The issue:

Even after a hard-fought deficit-cutting deal in 2011 and a tax-increase measure in January, Washington still has a considerable way to go to wrestle intractable budget deficits under control. The Congressional Budget Office estimates cumulative deficits of roughly $7 trillion over the coming decade and warns “such high and rising debt would have serious consequences,” including higher interest costs for the government, reduced national savings and investment and a potential fiscal crisis.


The campaign promise:

“I’ve put forward a specific $4 trillion deficit-reduction plan.” — President Barack Obama, Oct. 3, 2012, presidential debate.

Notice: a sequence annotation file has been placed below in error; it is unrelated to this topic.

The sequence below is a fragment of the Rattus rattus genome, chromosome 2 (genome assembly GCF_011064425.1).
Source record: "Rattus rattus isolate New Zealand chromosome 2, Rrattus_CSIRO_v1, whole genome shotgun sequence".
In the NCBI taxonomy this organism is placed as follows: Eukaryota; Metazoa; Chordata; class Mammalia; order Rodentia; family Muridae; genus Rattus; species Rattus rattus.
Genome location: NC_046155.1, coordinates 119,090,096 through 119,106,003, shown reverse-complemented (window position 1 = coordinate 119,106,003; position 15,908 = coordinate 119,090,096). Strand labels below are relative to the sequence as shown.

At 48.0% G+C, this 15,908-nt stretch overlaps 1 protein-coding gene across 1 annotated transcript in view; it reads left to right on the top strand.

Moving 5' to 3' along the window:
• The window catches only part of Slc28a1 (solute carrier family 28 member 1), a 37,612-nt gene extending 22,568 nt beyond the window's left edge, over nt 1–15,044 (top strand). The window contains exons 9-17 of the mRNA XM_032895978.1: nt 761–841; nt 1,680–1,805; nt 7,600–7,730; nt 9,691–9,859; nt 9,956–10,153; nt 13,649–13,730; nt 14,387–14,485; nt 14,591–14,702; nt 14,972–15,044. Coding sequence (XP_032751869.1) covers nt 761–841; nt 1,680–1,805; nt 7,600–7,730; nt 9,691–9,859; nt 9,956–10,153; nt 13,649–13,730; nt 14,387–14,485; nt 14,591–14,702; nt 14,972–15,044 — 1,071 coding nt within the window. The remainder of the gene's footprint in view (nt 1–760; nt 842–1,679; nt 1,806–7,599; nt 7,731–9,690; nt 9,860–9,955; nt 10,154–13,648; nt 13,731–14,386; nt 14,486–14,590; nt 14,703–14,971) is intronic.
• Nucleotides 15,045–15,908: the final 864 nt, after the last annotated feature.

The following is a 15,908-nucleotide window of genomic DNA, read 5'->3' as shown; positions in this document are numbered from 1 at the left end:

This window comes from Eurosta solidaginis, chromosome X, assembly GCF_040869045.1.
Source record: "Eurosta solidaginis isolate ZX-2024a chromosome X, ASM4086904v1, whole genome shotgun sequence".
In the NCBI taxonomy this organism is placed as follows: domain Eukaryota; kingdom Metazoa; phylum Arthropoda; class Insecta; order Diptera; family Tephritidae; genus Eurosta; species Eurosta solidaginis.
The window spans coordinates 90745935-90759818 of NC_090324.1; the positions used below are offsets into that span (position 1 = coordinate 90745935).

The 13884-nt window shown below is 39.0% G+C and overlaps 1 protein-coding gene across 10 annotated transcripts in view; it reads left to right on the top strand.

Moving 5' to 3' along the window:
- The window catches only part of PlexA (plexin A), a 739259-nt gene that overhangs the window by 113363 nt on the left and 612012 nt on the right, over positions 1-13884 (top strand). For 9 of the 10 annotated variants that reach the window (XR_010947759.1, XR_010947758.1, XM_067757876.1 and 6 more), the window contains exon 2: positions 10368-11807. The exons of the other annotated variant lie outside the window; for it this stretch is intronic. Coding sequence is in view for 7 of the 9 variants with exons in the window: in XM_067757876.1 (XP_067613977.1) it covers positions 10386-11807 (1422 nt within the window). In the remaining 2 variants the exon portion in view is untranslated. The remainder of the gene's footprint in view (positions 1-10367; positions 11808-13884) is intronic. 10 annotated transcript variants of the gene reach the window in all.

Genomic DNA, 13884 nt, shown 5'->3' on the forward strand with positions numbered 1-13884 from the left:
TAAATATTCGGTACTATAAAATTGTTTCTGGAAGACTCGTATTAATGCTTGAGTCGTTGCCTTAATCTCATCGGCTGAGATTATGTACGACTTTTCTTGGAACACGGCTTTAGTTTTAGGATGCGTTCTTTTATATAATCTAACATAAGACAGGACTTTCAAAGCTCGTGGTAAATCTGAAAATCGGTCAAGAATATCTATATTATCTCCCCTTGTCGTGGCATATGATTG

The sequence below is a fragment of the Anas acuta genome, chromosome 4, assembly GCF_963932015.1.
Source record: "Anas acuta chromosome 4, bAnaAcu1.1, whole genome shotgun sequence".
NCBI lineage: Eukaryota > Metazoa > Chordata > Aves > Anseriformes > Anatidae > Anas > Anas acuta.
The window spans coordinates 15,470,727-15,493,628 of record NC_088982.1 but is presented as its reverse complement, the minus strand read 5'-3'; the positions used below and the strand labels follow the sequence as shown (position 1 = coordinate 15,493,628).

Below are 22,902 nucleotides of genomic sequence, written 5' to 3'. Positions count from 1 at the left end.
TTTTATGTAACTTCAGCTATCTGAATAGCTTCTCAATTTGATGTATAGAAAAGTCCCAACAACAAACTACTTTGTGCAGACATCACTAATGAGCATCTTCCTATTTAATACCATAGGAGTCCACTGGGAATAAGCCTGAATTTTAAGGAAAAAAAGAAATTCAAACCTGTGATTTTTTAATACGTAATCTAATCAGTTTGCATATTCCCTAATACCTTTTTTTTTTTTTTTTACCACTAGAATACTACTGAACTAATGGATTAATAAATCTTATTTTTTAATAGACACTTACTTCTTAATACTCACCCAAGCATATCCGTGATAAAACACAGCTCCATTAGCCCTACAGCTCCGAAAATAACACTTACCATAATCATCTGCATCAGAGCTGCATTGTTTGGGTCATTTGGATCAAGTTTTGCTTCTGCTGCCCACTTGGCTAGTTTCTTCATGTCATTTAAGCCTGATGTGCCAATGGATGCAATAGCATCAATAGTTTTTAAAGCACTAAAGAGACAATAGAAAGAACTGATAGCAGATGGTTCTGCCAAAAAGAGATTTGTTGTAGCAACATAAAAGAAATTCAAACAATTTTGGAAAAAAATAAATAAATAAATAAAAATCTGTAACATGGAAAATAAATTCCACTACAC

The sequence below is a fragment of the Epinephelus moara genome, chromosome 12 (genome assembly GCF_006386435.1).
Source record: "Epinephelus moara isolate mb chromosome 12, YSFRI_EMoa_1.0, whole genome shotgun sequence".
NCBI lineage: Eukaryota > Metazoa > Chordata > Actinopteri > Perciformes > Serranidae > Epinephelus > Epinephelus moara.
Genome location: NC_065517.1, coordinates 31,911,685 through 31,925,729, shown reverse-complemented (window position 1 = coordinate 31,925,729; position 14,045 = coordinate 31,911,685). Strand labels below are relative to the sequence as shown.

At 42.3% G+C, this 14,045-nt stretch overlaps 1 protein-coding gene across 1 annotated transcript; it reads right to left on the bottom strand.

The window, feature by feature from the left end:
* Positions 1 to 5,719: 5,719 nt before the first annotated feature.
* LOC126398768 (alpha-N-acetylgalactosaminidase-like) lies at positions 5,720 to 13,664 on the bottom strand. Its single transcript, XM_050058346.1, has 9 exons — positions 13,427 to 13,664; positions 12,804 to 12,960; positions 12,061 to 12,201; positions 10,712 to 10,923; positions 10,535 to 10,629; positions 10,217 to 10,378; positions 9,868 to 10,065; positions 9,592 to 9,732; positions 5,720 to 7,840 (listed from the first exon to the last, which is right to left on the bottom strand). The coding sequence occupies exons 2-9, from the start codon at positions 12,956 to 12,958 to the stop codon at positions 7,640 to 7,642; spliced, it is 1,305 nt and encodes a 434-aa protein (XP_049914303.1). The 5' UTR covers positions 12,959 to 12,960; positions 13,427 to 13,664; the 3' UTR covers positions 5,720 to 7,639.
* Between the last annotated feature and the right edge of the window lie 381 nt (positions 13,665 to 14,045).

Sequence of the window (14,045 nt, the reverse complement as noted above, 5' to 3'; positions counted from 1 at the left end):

The prospects:

Obama based the $4 trillion claim on last year’s budget and updated it in the budget he released in April. It incorporates $2.6 trillion in deficit savings already achieved by capping annual appropriations bills over a decade, the January tax increase on wealthier earners and the resulting savings on interest payments on the debt. The rest would come from a 10-year $583 billion tax increase, an additional layer of tax increases from slower indexing of tax brackets for inflation, modest curbs to federal health care programs and further savings on interest payments on the $16 trillion national debt.

Continue reading →